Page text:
What Does Hollywood and the Beehive Have in Common?

Ever gone to the movies and watched a scene that makes you roll your eyes?

The same clichéd tropes that plague nearly every big picture script:

  • A victim nearly falling to their death but being saved single-handedly by the hero.
  • Character walks into a dark room and turns on the light, to find someone sitting in a high-back chair.
  • It’s dark and scary…and the main character’s flashlight dies.
  • Massive explosion and the hero coolly walks away without looking back.
  • Cocking a gun to show you mean business.
  • Main character dying, then gasping back to life a few seconds later.

You probably see these plot lines in movies all the time…and they rarely happen in real life.

But occasionally they do…

And one of these recently reared its exhausted head in the parliamentary public gallery during question time.

Prime Minister Jacinda Ardern found herself bearing the weight of the public’s outcry over high petrol prices.

The people are mad. They’re feeling victimised. They need relief. What did she do?

Off the cuff, she made a big promise — no more regional fuel taxes!

Your classic ‘captain’s call’. It felt a lot like a trope best seen in The Office as something Michael Scott or David Brent would do.

In one episode called ‘Scott’s Tots’, Michael Scott promises a class of underprivileged children that he’d pay for their university tuition if they graduate from high school. Because of that promise, the kids push hard and excel throughout their schooling.

Years later, when the kids have just graduated high school, they eagerly call on Michael to deliver on his promise.

Reluctantly, he breaks the bad news to them — he never had the funds in the first place…and they’d be on their own for tuition.

It’s a cringey, stomach-twisting episode in typical Office fashion…but it reflects a sad reality of real life. When their backs are against a wall, those in power will quickly throw out promises that they’ll never be able to keep — whatever they can do to get back into the public’s good graces.

When PM Ardern proudly declared that there’d be no more regional fuel taxes until 2021, you know that several MPs started sweating.

According to Simon Bridges — and confirmed by Stuff.co.nz — 14 councils outside of Auckland were in the process of proposing regional taxes in their cities.

With a word, Jacinda threw those plans out the window.

Even Associate Transport Minister Shane Jones, of all people, didn’t know about it until ‘the Prime Minister stood up.’ [openx slug=inpost]

 

No taxes is still good, right?

As an Aucklander, this ship has already sailed…our 11c-per-litre tax has already been enacted.

But, for everywhere else, this guarantee could provide the stability and predictability that businesses crave. If you’re in the business of moving product, a three-year price lock gives you some strategic breathing room. Therefore you feel confident and take greater risks.

That should result in some economic growth — in theory, at least.

So it’s good, right?

Not so fast…

The 14 councils who were planning on enacting this fuel charge were probably also planning transport projects around the increased tax revenue.

But now they’ll either need to scrap the projects or find a new source of funding. Sadly the latter’s more likely.

The truth is, the New Zealand government is a ravenous beast. It needs to stay plump and full to keep on keeping on. And it’s developed a taste for your sweet, sweet money.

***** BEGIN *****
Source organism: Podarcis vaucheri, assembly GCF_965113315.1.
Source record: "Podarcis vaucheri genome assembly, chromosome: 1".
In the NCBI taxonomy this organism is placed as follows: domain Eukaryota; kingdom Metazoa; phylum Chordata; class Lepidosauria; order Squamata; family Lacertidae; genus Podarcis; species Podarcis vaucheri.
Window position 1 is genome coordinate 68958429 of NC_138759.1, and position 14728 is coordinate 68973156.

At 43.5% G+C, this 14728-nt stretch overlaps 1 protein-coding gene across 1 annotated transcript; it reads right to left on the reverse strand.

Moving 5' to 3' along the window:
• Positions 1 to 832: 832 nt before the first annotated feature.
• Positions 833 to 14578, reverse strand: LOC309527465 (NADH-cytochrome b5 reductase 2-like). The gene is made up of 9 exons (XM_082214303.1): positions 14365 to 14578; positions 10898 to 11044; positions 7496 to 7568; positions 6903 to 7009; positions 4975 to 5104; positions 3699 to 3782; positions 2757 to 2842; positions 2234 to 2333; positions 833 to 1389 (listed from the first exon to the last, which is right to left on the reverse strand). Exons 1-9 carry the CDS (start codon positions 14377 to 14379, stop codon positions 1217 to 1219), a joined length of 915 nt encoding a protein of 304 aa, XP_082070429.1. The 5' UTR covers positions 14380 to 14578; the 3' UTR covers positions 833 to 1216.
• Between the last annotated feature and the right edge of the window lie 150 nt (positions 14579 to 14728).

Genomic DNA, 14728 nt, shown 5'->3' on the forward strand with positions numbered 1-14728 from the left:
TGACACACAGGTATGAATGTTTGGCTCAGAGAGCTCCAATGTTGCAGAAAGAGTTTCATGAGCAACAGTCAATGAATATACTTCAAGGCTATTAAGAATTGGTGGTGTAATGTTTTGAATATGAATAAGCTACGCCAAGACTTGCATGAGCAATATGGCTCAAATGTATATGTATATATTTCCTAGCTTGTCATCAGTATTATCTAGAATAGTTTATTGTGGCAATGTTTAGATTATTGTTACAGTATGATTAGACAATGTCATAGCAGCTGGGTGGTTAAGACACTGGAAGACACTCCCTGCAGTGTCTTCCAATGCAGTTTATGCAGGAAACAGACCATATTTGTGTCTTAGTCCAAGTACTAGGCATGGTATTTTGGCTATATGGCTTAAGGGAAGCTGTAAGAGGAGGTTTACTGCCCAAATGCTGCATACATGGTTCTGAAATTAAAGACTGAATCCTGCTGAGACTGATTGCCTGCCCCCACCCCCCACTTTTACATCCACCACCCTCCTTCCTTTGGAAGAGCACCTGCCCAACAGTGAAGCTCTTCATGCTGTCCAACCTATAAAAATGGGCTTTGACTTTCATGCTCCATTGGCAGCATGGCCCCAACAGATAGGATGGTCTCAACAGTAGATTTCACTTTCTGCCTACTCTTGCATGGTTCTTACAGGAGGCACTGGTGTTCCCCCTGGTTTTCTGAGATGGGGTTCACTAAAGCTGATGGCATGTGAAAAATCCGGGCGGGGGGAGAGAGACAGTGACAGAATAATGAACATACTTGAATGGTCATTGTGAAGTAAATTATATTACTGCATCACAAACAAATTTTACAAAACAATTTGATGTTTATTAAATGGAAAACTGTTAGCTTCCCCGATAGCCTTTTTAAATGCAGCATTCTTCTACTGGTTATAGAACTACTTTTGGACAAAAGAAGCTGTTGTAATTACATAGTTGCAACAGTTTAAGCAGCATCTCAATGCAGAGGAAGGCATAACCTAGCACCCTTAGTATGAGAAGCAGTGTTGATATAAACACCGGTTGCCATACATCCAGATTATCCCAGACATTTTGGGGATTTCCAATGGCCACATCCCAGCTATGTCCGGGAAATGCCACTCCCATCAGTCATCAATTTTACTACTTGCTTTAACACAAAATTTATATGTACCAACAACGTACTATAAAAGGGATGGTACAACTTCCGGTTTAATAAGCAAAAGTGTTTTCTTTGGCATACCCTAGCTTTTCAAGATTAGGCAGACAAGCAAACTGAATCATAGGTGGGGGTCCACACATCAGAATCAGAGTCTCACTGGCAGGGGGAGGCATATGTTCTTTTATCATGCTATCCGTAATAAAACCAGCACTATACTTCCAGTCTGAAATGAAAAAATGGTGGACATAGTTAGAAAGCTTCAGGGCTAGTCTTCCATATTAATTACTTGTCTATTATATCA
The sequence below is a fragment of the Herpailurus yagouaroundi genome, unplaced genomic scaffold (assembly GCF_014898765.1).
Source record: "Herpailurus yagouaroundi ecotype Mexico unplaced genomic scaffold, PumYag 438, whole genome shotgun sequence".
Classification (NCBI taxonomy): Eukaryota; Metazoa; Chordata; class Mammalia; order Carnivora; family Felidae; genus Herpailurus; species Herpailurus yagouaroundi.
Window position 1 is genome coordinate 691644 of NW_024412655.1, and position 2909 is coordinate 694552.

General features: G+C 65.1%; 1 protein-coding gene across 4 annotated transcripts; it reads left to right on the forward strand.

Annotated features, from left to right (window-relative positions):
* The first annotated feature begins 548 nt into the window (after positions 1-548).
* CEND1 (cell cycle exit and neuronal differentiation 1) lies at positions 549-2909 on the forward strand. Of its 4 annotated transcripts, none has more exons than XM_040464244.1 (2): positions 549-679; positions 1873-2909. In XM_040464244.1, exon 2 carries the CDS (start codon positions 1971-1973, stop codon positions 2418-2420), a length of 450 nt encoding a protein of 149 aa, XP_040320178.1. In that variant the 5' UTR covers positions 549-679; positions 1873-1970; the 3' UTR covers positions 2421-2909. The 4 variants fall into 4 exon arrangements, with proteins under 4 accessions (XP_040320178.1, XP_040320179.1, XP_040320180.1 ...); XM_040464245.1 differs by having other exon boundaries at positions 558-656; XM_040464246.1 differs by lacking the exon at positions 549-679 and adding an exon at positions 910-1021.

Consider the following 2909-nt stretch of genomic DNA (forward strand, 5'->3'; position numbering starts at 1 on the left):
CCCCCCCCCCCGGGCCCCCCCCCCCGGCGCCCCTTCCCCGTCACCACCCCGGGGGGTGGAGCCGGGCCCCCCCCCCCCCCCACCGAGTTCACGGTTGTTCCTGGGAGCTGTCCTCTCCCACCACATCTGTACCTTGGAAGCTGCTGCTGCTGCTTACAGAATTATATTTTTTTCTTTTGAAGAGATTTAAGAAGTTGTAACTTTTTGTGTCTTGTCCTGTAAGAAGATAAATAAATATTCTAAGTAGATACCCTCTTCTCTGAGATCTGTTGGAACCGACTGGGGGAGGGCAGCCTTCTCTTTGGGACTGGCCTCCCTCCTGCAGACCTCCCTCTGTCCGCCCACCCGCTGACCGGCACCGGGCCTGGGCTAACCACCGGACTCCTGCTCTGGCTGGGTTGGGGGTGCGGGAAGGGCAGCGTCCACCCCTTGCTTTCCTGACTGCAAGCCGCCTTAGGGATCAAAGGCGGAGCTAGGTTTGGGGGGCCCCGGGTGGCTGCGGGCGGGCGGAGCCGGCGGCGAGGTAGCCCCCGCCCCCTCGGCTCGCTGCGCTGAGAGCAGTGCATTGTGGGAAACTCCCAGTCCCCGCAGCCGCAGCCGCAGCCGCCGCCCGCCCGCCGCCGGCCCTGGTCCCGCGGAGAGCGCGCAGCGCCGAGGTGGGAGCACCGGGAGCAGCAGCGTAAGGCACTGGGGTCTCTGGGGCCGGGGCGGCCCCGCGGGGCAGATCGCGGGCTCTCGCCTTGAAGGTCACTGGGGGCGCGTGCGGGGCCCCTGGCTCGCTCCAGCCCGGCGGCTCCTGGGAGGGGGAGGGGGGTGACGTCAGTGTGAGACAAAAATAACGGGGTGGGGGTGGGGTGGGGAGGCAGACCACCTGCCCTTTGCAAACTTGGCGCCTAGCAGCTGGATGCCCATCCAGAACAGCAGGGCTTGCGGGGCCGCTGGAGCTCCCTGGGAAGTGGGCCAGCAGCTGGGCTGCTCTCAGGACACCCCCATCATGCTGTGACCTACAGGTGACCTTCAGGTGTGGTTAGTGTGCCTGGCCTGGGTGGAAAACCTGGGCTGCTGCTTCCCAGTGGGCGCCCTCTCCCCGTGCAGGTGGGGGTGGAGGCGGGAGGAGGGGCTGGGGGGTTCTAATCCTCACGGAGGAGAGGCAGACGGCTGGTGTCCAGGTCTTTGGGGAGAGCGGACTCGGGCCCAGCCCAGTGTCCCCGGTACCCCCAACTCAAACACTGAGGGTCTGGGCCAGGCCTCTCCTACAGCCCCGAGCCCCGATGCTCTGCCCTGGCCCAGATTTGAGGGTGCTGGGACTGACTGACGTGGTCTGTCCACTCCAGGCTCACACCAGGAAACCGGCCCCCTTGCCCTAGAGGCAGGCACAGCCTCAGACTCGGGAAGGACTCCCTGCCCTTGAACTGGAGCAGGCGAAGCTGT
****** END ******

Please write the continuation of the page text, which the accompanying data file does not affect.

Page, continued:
Like a repeat failed dieter, it boldly rejects one thing, just to fill the gap some other way.

Can’t have vodka? Hello, tequila.

No pasta? I’ll have bread instead.

Ban on fuel taxes? Introducing the ‘council pump fee’…

Call it what you want. This monster’s getting fed whether you like it or not.

 

Refocus your energy

To me, this whole story is political gobbledygook.

It’s politicians squabbling over policy while the rest of us empty our wallets at the pump. It’s about elections and public perception. It’s about making promises and building projects for the sole goal of reserving one’s nook in the Beehive.

And, sadly, these conversations have wandered so far away from the needs and desires of the consumer that it may be best to simply ignore it completely.

That’s not defeatist; it’s recognising what you do and do not have control over.

This fuel tax poppycock? Above our pay grade.

But your portfolio, your investments, your finances — these you do have control over…and through these, you can improve your situation.

In other words, a series of smart investments could transform your life — an 11c fuel tax won’t.

That’s why, here at Money Morning New Zealand, we focus our time and energy into helping fellow investors explore actionable opportunities…and avoiding tangible threats…not vote-mongering that weakly masquerades as ‘financial news’.

In the coming weeks, we’ll be covering ideas such as promising sectors in New Zealand’s economy, certain popular stocks that could soon drag your portfolio down, investing myths, strategies for economic downturns, what’s next for China, why housing’s poised to topple and more…

Just keep tuning in…

Best,
Taylor Kee
Editor, Money Morning New Zealand


Taylor Kee is the lead Editor at Money Morning NZ. With a background in the financial publishing industry, Taylor knows how simple, yet difficult investing can be. He has worked with a range of assets classes, and with some of the world’s most thought-provoking financial writers, including Bill Bonner, Dan Denning, Doug Casey, and more. But he’s found his niche in macroeconomics and the excitement of technology investments. And Taylor is looking forward to the opportunity to share his thoughts on where New Zealand’s economy is going next and the opportunities it presents. Taylor shares these ideas with Money Morning NZ readers each day.


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